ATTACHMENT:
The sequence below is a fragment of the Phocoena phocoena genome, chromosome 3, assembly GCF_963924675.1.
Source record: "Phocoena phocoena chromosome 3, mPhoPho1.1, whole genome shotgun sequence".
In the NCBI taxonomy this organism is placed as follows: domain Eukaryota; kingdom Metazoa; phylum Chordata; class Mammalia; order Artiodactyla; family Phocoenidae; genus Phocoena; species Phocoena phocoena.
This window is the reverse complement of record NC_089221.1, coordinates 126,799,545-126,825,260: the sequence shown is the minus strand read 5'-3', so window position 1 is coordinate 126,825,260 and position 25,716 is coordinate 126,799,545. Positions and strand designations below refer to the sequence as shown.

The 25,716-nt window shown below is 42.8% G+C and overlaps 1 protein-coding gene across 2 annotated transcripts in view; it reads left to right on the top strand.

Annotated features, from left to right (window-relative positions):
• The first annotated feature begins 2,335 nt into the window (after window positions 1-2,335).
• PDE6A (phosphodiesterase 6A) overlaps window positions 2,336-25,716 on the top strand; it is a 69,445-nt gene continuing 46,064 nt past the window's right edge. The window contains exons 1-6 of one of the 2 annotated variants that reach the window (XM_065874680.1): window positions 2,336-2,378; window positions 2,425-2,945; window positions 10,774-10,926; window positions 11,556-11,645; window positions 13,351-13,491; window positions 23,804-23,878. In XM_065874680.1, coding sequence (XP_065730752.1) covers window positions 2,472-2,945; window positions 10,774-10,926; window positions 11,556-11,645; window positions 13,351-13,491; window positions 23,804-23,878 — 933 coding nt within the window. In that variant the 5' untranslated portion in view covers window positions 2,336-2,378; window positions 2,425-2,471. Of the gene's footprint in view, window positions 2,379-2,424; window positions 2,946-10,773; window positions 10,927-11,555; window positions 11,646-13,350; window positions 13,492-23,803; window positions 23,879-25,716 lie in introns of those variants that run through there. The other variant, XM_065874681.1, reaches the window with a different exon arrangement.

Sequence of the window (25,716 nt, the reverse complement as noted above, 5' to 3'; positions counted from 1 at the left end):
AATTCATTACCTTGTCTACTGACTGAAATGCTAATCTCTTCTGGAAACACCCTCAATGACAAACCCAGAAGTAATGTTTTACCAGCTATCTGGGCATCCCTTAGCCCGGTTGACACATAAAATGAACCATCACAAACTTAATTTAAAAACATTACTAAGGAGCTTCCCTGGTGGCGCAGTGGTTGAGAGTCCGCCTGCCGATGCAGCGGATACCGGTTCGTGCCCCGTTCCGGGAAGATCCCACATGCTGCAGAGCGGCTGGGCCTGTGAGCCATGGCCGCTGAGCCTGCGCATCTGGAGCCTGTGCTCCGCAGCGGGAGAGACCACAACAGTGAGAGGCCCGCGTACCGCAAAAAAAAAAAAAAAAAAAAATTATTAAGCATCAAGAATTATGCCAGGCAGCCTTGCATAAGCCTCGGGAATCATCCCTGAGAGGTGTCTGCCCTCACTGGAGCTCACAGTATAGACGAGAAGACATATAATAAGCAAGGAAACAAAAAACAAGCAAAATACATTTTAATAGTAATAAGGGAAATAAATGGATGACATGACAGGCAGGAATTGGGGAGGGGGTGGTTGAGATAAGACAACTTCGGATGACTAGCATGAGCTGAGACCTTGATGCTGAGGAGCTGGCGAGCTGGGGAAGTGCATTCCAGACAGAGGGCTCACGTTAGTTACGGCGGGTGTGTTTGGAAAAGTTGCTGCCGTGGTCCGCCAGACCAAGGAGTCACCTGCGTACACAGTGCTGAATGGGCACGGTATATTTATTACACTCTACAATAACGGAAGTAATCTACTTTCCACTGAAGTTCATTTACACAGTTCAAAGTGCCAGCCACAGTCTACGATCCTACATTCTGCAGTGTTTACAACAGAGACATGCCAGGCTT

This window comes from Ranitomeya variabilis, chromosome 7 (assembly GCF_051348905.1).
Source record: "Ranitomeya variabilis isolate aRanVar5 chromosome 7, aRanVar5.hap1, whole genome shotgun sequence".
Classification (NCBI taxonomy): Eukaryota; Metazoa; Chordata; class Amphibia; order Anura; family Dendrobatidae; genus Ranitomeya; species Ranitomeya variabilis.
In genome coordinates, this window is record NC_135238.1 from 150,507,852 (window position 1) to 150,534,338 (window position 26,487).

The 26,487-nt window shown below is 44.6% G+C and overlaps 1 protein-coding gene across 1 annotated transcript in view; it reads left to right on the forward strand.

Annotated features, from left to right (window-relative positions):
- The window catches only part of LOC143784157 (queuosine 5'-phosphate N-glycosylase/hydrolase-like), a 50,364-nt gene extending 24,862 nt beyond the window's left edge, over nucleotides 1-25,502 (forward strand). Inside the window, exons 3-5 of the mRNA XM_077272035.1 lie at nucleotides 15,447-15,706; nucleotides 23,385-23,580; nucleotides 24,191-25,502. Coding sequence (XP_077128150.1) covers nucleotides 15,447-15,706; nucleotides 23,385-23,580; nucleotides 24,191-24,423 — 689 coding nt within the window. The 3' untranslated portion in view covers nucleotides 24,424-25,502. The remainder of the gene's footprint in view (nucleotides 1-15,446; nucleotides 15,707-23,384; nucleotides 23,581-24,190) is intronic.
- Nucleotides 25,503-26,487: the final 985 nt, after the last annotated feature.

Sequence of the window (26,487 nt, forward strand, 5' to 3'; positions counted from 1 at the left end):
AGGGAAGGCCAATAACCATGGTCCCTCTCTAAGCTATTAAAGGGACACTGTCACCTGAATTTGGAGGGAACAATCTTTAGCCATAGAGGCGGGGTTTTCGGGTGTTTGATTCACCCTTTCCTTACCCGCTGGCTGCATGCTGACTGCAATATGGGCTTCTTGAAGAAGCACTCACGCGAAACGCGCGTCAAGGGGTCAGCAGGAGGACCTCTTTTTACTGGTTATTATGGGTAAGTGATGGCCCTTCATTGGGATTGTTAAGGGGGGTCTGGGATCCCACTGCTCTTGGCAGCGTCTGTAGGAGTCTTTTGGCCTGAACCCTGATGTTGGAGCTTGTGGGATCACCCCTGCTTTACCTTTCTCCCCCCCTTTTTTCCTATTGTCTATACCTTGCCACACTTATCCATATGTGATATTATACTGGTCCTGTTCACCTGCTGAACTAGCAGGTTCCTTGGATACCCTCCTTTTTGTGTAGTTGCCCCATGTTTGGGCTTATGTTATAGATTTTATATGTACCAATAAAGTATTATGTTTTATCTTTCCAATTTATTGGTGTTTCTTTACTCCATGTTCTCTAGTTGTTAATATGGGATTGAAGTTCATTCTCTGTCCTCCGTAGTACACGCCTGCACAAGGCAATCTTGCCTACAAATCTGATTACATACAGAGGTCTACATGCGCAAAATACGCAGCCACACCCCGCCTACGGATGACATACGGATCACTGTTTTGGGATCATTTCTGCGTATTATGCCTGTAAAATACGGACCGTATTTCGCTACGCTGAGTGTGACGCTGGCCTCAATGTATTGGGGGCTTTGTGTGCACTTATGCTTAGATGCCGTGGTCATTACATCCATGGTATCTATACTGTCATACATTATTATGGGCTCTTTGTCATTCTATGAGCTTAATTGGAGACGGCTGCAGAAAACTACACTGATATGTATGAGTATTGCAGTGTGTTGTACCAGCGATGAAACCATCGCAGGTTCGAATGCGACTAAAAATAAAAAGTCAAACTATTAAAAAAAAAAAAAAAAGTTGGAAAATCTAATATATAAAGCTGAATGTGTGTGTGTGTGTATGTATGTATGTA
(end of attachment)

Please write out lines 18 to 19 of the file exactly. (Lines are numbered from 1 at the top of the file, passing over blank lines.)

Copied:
- Nucleotides 25,503-26,487: the final 985 nt, after the last annotated feature.

Sequence of the window (26,487 nt, forward strand, 5' to 3'; positions counted from 1 at the left end):